What I Love: Pirates of the Caribbean
After finishing with my review of Star Wars, I confess: I just can't get out of the mode of watching movies and thinking about what I love about them. Is any movie perfect? No (even Rogue One, if you can believe that). But for many films there's something to like, and Pirates of the Caribbean: The Curse of the Black Pearl is no exception.
Since there's a new movie coming out and I recent rewatched this film with my folks, I figured now would be a good time to reminisce about this film. Thank you for indulging me.
I. Good First Impressions are Awesome
One of the reasons that the first Pirates movie was so successful was because our first impressions of the main characters is so good. Our first interaction with Elizabeth Swann is her singing of pirates and finding them all fascinating, so are we surprised when she accepts Will and sides with Jack at the end? No, because the characters are legitimately fascinating.
Norrington is first introduced as a man clearly devoted to British rule of law and the punishment of pirates (the line "a short drop and a sudden stop" is still one of my favorite lines in all of cinema because it's both quippy and telling of his character). Will Turner doesn't reveal much about himself when he's first picked up on the boat, but his first interaction with Gov. Swann tells us a lot about who he is, what he does for a living, and that he is a man who wants to do what is noble and right. And all in the span of about a minute.
And Jack Sparrow - sorry: Captain Jack Sparrow - needs no commentary on his introduction to us. Without a single word we know basically everything we need to know about Jack just by the music, carriage, and actions of the character in his first scene.
So keep in mind, whether you're introducing your player character or an NPC, that first impressions are important, as they shape a lot of what the players/GM will see of your character, and affect how they treat him/her. Make it memorable.
II. Stereotypes Done Right are Awesome
We've been doing a Rethinking series to get us past stereotypes, but something we mention there (and should reiterate regularly) is that stereotypes can be done very well, and when they are they are awesome. Captain Barbossa is your stereotypical plundering pirate: he's cunning, has an "honor" that is different than your honest gentleman, and is merciless in his pursuit of what he wants. And it makes for an awesome antagonist, as he has that conniving side that you can hate while also being smart enough to be a real challenge to the heroes.
Will Turner is your idealist hero, holding to romantic ideas of honor, courtship, and even piracy. Is that a stereotype? Yes it is. Does it provide a good relief against the actions of Barbossa, Sparrow, and Norrington? Yes it does.
And yet, not all of the movie is stereotypes. Elizabeth Swann is perhaps the best example, as she is the "damsel in distress" and yet a capable, resourceful person: she's not just dead weight that needs to be taken care of by the heroes. So if you use them correctly, stereotypes can be awesome.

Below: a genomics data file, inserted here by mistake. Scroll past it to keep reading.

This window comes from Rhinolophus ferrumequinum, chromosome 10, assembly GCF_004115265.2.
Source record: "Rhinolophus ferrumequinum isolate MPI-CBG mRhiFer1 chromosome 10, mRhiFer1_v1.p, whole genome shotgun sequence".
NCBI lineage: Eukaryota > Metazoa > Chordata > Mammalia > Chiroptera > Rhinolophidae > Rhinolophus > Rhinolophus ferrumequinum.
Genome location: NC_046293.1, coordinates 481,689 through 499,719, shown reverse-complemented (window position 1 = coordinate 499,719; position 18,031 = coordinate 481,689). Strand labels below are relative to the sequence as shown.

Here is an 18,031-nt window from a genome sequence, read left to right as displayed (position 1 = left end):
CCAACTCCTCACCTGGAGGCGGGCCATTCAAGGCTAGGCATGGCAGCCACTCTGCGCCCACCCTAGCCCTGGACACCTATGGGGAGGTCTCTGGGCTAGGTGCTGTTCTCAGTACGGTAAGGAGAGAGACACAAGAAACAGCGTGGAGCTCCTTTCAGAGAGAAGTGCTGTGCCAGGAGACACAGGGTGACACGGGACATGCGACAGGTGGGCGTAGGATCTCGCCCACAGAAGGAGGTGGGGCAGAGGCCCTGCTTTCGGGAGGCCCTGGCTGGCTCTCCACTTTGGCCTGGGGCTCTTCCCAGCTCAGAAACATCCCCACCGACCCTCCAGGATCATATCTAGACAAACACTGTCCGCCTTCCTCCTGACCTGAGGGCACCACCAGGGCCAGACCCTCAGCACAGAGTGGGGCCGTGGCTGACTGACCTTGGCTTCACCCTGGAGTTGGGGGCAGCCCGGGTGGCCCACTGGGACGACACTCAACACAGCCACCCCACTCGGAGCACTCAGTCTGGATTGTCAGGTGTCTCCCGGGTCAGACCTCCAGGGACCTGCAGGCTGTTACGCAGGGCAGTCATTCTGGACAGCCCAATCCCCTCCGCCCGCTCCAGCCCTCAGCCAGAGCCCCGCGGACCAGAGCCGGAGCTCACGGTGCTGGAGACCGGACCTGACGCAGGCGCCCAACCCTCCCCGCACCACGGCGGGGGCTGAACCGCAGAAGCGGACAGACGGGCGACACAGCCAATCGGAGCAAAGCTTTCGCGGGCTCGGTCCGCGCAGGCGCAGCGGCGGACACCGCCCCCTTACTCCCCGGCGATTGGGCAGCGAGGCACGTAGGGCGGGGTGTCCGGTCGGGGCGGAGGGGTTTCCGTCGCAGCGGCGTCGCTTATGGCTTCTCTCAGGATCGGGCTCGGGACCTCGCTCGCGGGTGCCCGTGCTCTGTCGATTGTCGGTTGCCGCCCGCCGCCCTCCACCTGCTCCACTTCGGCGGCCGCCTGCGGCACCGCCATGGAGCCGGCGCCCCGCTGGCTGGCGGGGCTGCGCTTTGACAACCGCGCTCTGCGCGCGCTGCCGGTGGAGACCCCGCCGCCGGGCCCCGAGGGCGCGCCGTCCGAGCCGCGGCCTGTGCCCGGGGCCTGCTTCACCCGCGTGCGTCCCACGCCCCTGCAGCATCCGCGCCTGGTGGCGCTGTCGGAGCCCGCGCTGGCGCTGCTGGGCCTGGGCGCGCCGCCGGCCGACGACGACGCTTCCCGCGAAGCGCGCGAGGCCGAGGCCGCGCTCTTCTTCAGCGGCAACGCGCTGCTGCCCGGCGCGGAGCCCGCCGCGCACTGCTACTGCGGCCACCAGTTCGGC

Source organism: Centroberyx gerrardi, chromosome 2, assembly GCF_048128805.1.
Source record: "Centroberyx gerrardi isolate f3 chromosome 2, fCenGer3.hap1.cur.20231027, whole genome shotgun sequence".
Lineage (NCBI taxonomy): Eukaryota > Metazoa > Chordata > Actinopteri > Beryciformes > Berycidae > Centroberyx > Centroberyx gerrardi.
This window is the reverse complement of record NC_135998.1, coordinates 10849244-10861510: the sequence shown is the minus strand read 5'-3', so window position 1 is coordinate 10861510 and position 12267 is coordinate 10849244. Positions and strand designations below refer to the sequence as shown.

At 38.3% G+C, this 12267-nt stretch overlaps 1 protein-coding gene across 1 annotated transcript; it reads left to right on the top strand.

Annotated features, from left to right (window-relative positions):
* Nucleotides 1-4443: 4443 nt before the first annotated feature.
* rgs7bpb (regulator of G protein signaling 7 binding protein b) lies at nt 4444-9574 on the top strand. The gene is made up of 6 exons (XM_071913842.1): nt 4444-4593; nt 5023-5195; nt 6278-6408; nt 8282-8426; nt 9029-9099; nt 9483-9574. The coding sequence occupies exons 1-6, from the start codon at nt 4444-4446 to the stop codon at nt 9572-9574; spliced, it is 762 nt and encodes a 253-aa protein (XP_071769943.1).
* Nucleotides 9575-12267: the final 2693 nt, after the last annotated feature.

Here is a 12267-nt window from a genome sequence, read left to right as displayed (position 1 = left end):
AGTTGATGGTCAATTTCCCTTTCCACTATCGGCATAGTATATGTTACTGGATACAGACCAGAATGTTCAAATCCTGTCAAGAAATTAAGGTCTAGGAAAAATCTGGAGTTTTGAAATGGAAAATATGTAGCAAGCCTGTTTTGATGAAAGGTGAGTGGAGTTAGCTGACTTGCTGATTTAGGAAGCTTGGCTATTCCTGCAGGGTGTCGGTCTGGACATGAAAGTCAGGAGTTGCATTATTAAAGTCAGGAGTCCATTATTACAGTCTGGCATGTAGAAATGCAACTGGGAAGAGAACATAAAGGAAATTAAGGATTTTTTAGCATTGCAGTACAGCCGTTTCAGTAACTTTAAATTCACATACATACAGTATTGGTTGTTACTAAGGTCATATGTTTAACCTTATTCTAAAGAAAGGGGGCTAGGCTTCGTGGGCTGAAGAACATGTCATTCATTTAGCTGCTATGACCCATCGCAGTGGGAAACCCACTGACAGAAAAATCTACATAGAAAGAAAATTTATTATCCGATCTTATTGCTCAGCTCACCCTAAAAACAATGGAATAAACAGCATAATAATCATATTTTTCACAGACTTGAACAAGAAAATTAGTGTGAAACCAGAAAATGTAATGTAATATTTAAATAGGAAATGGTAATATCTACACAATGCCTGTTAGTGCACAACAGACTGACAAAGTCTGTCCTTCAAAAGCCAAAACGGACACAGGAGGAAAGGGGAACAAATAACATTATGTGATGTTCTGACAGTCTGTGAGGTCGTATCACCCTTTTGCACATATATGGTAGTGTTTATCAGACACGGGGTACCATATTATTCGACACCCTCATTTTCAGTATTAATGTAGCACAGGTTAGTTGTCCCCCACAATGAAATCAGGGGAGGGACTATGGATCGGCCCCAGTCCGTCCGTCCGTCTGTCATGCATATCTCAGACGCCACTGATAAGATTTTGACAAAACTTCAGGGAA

III. Variety Is Awesome
There's a lot of variety in this movie. The honorable Brits are Norrington, who on an alignment chart would be Lawful Neutral in this movie, and Will Turner who likes to idealize the Lawful Good alignment but is actually very Neutral Good (if not Chaotic Good). Together they show, through their variance, a spectrum of "good guys."
We have two pirates: Hector Barbossa, who is fast and loose with the Pirate Code and does what he wishes, and Jack Sparrow - sorry, Captain Jack Sparrow - who is fast and loose with women, truth, and most rules but not the Code. There's also Mr. Gibbs who embodies the superstitious pirate who follows the Code because he needs to have an anchor, but is willing to bypass it in some circumstances.
Then there are the Swanns. Elizabeth is being trained to be proper (like her dad is), but she's got a wild streak in her, allowing us to get a look at nobility without stifling the other characters.
All of this is good: you want to have variety so that not everyone feels or sounds the same. This makes your world seem more complex, and thus more real.
IV. Mystery Is Awesome
Now, we warned about mystery boxes when discussing The Force Awakens, and the same principle applies here: if you're going to include mystery, map it out before you jump in, or you might find yourself in a corner. I think Gore Verbinsky does a good job with how he handles it here, though: when he presents a mystery in the series - the Isla d'Muirta, the curse of the Black Pearl, Jack's compass, and later Davy Jones, Calypso, and more - he takes the necessary time to unpack it so that you know how it works.
But he also unpacks it at the opportune moment, and that's what makes it awesome. He lets the mystery hang there, leaves it tantalizing you, and then explains how it works and what that means for the plot. The result: we get our mystery, we know the stakes, and then the characters act (with the audience knowing the importance of those actions).
This is a wise approach: let the players (or audience, for writers) have some time to unpack the mystery, learn how it works, and then take their actions. This way they learn what they are up against and can plan accordingly, but only after having to live in the world of the mystery.
Since my wife and I are in quarantine right now (for those coming here years from now the Conoravirus of 2020 is going on), I'm hoping to watch more films and review them for you here, but I'm not intending this to be the predominant series on the blog. We'll be resuming the Rethinking series and thoughts on plot development in the next few weeks.
Until next time,